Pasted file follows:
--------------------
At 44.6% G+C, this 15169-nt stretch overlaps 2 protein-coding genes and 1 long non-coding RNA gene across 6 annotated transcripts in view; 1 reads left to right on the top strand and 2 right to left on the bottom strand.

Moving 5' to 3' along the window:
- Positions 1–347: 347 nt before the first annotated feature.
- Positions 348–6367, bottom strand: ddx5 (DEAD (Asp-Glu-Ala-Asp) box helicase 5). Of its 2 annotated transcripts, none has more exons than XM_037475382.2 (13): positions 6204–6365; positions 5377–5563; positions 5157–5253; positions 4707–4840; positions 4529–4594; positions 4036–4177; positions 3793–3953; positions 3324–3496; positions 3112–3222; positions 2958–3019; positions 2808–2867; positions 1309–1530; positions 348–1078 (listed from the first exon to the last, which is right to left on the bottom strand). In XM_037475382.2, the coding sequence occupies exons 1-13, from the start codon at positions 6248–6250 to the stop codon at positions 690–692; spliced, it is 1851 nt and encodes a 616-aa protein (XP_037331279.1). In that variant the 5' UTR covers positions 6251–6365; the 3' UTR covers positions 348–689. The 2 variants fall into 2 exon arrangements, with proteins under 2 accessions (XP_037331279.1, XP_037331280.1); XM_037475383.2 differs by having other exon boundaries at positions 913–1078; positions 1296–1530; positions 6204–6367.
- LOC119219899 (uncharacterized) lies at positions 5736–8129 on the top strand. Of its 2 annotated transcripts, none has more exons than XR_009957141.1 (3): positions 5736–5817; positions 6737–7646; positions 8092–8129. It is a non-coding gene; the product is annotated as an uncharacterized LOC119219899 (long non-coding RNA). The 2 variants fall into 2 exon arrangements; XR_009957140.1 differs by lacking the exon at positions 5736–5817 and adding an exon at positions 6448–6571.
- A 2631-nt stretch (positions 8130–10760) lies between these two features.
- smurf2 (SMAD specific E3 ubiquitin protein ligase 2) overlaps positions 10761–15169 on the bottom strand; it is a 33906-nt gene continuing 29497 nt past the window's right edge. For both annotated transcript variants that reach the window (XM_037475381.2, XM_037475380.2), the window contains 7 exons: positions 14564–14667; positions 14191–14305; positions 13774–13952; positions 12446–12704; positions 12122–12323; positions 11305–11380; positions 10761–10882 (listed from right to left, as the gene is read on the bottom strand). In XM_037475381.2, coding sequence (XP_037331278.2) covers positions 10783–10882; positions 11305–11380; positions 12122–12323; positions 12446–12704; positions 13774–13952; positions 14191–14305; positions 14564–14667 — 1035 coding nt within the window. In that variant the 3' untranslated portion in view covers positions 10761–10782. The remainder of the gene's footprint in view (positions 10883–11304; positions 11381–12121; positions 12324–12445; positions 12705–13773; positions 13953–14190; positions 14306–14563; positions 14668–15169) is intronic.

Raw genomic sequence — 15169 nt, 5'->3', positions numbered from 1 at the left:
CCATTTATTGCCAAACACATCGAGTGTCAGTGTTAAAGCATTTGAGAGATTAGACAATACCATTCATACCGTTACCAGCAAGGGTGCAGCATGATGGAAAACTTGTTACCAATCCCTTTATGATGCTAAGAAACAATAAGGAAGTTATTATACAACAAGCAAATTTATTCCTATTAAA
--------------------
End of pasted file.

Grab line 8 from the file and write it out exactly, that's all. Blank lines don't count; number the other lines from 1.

Raw genomic sequence — 15169 nt, 5'->3', positions numbered from 1 at the left: